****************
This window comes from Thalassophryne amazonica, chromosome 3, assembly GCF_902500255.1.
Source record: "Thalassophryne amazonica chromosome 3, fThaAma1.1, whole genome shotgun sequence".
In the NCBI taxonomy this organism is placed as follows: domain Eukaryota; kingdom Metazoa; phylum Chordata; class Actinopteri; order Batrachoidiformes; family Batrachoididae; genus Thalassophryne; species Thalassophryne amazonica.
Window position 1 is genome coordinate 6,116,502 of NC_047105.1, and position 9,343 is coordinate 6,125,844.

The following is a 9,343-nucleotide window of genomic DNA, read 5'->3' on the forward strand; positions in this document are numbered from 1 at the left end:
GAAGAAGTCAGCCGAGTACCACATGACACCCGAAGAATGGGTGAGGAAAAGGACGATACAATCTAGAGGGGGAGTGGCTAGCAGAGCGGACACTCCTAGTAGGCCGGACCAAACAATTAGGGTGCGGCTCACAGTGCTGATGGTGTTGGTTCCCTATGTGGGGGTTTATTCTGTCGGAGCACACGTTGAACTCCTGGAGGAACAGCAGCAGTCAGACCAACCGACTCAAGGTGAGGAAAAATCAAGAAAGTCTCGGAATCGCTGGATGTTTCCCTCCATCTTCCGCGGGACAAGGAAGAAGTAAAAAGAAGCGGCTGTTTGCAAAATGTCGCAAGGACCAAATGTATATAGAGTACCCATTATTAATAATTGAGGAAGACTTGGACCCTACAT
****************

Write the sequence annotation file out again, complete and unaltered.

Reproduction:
This window comes from Thalassophryne amazonica, chromosome 3, assembly GCF_902500255.1.
Source record: "Thalassophryne amazonica chromosome 3, fThaAma1.1, whole genome shotgun sequence".
In the NCBI taxonomy this organism is placed as follows: domain Eukaryota; kingdom Metazoa; phylum Chordata; class Actinopteri; order Batrachoidiformes; family Batrachoididae; genus Thalassophryne; species Thalassophryne amazonica.
Window position 1 is genome coordinate 6,116,502 of NC_047105.1, and position 9,343 is coordinate 6,125,844.

The following is a 9,343-nucleotide window of genomic DNA, read 5'->3' on the forward strand; positions in this document are numbered from 1 at the left end:
GAAGAAGTCAGCCGAGTACCACATGACACCCGAAGAATGGGTGAGGAAAAGGACGATACAATCTAGAGGGGGAGTGGCTAGCAGAGCGGACACTCCTAGTAGGCCGGACCAAACAATTAGGGTGCGGCTCACAGTGCTGATGGTGTTGGTTCCCTATGTGGGGGTTTATTCTGTCGGAGCACACGTTGAACTCCTGGAGGAACAGCAGCAGTCAGACCAACCGACTCAAGGTGAGGAAAAATCAAGAAAGTCTCGGAATCGCTGGATGTTTCCCTCCATCTTCCGCGGGACAAGGAAGAAGTAAAAAGAAGCGGCTGTTTGCAAAATGTCGCAAGGACCAAATGTATATAGAGTACCCATTATTAATAATTGAGGAAGACTTGGACCCTACAT